Community First: A Bottom-Up Approach to Sustainability


Pueblos Mancomunados Look Out

Pueblos Mancomunados Look Out

  • Los Pueblos Mancomunados

Among them, is the CBET project of Los Pueblos Mancomunados (The United Villages), which consists of eight remote zapotec indigenous villages located in the State of Oaxaca, in the twenty million-year-old thick pine and oak forest of the Sierra Norte, classified by the WWF as one of the most diverse and oldest ecosystem on earth.

For centuries, Los Pueblos Mancomunados had to live out of their exceptional natural heritage, because of forestry and other related activities. In 1998, seven villages decided to join their efforts to create a unique ecotourism destination based on the design of 120 km of scenic tracks and trails on a territory of 2,900 hectares.

They built comfortable cabins, camping areas, hanging bridges, zip-lines, eateries, trout hatcheries, white-tail deer farms and traditional temazcal (pre-Hispanic steam baths).

A wide range of activities such as hiking, horse-back riding, mountain-biking, wildlife watching were developed to enjoy the natural resources: magnificent landscapes, canyons, caves, crags, waterfalls and panoramic look-outs. As well, traditional feasts like the mushroom festival in Guajimoloyas are a good reason to visit these picturesque villages.

Communities are organized by villages to watch out for forest fires, logging, poachers and anything that could endanger their natural environment. Los Pueblos Mancomunados also comply with the Mexican Ecotourism Certification and recycling programs are common in the villages. Nowadays 15,000 ecotourists (50% foreigners, 50% nationals) visit Los Pueblos Mancomunados every year. The economic and social impact can be measured by the creation of 45 full-time jobs benefitting 80 families.

Nowadays 15,000 ecotourists (50% foreigners, 50% nationals) visit Los Pueblos Mancomunados every year. The economic and social impact can be measured by the creation of 45 full-time jobs benefitting 80 families.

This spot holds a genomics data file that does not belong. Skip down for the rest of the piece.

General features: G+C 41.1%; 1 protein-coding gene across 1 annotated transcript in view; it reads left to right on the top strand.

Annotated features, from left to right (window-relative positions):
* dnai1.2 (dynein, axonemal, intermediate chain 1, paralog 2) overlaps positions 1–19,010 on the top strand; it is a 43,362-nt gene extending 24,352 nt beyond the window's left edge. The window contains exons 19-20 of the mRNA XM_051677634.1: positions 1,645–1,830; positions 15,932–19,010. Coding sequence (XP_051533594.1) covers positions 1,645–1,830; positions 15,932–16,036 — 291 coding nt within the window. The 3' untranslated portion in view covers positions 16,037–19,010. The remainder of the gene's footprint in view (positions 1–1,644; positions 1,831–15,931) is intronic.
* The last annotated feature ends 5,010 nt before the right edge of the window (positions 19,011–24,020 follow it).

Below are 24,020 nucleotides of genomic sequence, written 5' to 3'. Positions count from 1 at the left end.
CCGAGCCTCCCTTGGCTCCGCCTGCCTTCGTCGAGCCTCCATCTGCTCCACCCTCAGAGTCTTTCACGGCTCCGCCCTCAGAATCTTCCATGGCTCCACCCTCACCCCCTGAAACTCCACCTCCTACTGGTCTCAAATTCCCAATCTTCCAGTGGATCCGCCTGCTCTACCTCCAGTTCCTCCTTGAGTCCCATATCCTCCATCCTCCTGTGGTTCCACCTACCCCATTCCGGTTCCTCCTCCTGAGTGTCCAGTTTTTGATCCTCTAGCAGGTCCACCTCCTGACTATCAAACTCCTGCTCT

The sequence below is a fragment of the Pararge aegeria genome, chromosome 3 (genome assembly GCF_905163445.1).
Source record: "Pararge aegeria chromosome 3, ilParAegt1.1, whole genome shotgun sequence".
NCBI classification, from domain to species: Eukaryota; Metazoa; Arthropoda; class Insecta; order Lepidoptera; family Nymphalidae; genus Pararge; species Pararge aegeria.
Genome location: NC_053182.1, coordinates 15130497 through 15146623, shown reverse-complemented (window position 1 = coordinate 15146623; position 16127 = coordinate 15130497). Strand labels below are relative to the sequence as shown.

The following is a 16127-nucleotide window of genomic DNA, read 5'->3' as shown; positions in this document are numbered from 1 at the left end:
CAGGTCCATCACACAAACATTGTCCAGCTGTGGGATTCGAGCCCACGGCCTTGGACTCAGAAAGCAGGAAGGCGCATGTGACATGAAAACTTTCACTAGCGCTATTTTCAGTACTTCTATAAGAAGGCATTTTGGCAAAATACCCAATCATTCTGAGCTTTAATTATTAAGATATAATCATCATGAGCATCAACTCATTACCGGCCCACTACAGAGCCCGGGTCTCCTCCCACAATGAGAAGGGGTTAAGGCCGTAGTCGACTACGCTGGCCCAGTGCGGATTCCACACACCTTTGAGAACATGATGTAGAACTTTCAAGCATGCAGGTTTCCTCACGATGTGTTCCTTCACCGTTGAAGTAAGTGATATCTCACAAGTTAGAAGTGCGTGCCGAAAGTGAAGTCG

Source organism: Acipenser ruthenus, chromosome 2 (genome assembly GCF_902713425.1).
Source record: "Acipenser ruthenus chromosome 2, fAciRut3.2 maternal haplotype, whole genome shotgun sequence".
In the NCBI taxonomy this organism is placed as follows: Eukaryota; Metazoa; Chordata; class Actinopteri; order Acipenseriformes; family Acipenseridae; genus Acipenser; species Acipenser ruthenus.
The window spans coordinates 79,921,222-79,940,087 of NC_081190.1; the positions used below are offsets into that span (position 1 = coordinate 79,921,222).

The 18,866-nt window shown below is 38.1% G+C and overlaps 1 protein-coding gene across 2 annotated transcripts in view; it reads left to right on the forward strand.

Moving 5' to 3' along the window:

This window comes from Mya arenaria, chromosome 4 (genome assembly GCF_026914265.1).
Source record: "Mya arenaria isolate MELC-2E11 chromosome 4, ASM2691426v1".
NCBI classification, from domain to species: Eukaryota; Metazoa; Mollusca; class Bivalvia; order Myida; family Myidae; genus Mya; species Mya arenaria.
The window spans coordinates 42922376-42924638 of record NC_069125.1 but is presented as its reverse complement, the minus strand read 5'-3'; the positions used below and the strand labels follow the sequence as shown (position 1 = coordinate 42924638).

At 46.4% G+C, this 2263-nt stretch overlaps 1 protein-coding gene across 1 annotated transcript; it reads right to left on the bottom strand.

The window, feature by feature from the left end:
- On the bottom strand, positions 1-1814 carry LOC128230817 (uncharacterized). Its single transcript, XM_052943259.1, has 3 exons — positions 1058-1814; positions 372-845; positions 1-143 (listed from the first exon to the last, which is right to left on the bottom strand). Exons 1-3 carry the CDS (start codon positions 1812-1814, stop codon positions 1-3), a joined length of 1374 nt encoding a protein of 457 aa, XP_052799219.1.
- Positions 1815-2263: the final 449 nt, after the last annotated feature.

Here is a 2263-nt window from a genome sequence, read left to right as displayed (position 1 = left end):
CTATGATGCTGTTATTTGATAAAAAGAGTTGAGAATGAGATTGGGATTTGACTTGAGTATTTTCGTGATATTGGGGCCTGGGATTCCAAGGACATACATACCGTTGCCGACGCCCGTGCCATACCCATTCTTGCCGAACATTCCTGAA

In 2002, Los Pueblos Mancomunados received the award of “Best ecotourism destination in its class” by the magazine Conde Nast Traveler and were chosen as the best CBET project two years in a row at the Ecotourism and Adventure Tourism Mexican Fair.

How has the bottom-up approach to sustainability worked in this project?

From a social point of view, the villages have been working together at the very beginning of the process, involving both men and women. They recognized the value of their natural and cultural heritage, built a strong community organization relying on their specific custom, the “Tequiu” (volunteer collective work), and kept their traditional way of life and dedicated years of efforts for common interests.

From an environmental point of view, they identified the exceptional natural resources of their millenary forests as their best asset and decided to preserve it, establishing careful wildlife watching and protective rules, selecting low impact nature-based activities, implementing recycling and eco-technologies, complying with ecotourism national standard and looking for environmental funding in embassies and NGOs.

From an economic point of view, they established a long-term strategy based on the idea of passing it on to the next generations; they viewed ecotourism as a complementary activity, designing world class ecotourism products; they established their own inbound operator Expediciones Sierra Norte ( in Oaxaca, while constantly training with professional quality tourism programs; they searched for funds at the regional, national and international level and they reinvested their profits into health, education and transportation-related projects.

Pantzingo Center

Pantzingo Center

  • San Juan Nuevo Parangaricutiro
Today, they welcome about 400 visitors a month and 60 communities a year which come from all over Mexico to learn about their experience. 

Another outstanding project is the Purepecha community conglomerate of San Juan Nuevo Parangaricutiro in the State of Michoacan. After the complete destruction of their original village by the eruption of the volcano Paricutin in 1943, they removed their cultivated lands and rebuilt their village nearby. Until the 70’s, their forests had been managed by private companies, causing damages to the vegetation, without mentioning the consequences of logging, wood plagues and forest fires.

In 1981, the community decided to retake the control on their forest with the help of academics and NGOs. They designed a new land use planning system which included the implementation of a new sustainable forestry management plan.